CATALINA DEVANDAS AGUILAR, Special Rapporteur on the rights of persons with disabilities, expressed thanks for the frank replies by the delegations regarding the legal capacity of persons with disabilities. Reacting to Norway’s comment, she noted that it was possible to make progress towards supported decision-making. Substituted decision-making did not constitute protection for persons with disabilities. It was important to do away with the notion that persons with disabilities could not make the right decisions. Instead of restricting their rights, it was important to allow persons with disabilities to express their will and views. There were positive changes in legislation across the world in that regard. Alliances with civil society were possible and were taking place. As for the medical approach to disability, Ms. Devandas Aguilar explained that it could be avoided if persons with disabilities were allowed to express their preferences. That also depended on the availability of appropriate services and technologies. States feared that moving towards supported decision-making would strip persons with disabilities of protection. However, that view was not supported by facts on the ground. On the contrary, supported decision-making had led to better living conditions for persons with disabilities.
IKPONWOSA ERO, Independent Expert on the enjoyment of human rights by persons with albinism, said that carrying out the mandate was very challenging, but challenges notwithstanding, a lot had been accomplished. As for the continuation of the work on witchcraft, the Independent Expert stressed the need to apply the existing laws on the issues of witchcraft. Several countries were reviewing their legislation but were stuck because they were not sure how to proceed, noted the Independent Expert and said that she would develop guidelines to assist States in this process. Additionally, the Independent Expert would continue to work with the regions, particularly with the African Union, to support the search for African solutions to African problems.
Greece said it was in the process of enacting the new law, which provided for mainstreaming of the rights of persons with disabilities in all Government work and public policies, and it included a paradigm shift regarding legal capacity. How could supported decision-making be best implemented? State of Palestine said that its legislation guaranteed equality before the law and it provided for equality in employment for persons with disabilities, but Israel the occupying power continued to violate the rights of persons with disabilities, and its prisons were full of persons with disabilities. Venezuela recognized the critical importance of the recognition of legal capacity as a precondition for the enjoyment of all other human rights by persons with disabilities. Venezuela supported the recommendation that the right to health of persons with albinism be enjoyed without any discrimination and on an equal footing with other persons.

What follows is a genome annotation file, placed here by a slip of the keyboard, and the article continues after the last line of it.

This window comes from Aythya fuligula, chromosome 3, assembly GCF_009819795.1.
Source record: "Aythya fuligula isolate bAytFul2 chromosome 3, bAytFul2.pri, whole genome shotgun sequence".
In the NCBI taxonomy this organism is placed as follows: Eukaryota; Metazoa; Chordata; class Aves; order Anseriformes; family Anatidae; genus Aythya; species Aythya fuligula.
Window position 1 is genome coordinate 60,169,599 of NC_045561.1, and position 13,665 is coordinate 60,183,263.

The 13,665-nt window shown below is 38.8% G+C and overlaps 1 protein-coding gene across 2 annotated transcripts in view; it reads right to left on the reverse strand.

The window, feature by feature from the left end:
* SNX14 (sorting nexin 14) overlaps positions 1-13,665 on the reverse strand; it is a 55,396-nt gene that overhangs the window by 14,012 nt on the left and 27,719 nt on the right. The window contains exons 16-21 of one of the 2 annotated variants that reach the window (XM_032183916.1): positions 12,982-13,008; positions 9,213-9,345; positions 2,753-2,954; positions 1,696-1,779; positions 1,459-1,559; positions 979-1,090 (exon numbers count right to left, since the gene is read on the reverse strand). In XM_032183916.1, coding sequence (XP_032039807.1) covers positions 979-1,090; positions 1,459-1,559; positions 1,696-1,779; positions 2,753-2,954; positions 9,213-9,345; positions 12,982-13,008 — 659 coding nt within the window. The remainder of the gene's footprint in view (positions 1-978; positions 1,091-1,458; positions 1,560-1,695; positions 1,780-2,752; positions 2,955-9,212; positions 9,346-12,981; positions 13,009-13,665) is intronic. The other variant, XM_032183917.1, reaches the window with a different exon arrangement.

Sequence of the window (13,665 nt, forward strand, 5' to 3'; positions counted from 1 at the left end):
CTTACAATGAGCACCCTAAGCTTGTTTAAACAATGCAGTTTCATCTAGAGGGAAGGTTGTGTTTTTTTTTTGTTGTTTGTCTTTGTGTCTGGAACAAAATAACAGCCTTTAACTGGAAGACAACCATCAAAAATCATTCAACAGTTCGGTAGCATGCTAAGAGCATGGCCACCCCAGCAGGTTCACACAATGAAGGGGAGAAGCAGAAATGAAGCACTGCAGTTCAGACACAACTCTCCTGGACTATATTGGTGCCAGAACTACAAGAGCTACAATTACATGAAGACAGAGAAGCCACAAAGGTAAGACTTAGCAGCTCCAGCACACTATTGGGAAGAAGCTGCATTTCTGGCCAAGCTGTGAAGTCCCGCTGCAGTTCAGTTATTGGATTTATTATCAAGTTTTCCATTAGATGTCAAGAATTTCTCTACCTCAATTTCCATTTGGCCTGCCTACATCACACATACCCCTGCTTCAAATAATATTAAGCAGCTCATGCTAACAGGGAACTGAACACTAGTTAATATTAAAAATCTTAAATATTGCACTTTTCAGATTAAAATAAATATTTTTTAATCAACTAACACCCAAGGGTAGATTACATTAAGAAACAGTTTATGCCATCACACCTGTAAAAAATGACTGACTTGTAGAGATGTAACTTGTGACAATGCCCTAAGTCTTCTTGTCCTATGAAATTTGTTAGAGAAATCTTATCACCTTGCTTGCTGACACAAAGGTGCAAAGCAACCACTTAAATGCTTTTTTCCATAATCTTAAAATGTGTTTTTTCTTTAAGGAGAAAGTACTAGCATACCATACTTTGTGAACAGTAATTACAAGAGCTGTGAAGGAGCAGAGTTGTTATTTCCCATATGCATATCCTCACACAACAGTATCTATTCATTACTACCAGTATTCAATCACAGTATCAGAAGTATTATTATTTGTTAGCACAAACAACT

Benin believed that education and awareness raising among the general population was needed to ensure that people with albinism enjoyed life on an equal footing, and asked about good practices in that regard. Iran said that the comprehensive law on the rights of persons with disabilities was at the latest stages of adoption, and noted an important legal disagreement concerning legal capacity of persons with intellectual disabilities at the international level. More practical legal solutions were needed rather than a general juridical prescription. Costa Rica highlighted the importance of raising awareness in society to ensure a paradigm shift toward seeing persons with disabilities not as beneficiaries but as rights holders, and said that it had adopted the law on the autonomy of persons with disabilities in 2016.